Twenty million years ago, the 160,000 square miles of the Colorado Plateau were formed by geologic upthrusts, pushing a lithic layer cake of sandstone – ancient seabeds — to the surface. Forced up more than a mile, the crust cracked; wind and rain cut canyons more than a thousand feet deep through the exposed sandstone formations, one of them ours, and in the process left evidence of its first inhabitants: fossilized shells and dinosaur bones amid petrified wood falls.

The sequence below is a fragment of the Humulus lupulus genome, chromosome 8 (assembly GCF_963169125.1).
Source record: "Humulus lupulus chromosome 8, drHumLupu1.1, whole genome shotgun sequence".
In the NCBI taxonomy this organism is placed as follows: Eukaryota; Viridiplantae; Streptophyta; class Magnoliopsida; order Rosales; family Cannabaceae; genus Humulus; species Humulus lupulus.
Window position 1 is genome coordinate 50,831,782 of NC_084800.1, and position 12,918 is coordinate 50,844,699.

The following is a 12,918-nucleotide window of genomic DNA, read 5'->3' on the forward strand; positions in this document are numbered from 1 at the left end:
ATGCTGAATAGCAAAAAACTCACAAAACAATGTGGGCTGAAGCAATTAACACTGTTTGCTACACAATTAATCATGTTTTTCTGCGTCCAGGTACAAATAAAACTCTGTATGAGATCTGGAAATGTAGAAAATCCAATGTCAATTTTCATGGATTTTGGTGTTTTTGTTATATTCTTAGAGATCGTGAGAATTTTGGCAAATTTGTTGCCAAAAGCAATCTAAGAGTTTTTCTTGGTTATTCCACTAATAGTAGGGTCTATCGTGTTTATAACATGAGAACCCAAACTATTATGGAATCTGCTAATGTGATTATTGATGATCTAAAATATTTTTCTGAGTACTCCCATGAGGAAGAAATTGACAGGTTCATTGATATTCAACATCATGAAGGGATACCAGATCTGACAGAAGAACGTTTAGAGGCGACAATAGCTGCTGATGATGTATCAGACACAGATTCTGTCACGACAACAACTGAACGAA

One thousand years ago, the Ancient Pueblo culture flourished on this land. Around mud and stone villages up and down the canyon, they grew corn and beans, hunted deer, sheep and turkeys, and painted and etched designs on their clay pots, and on the canyon walls.
In the past century, our canyon has seen the arrival of the cowboys, the farmers, witnessed the last indian war, and in more modern times, a mining boom and bust.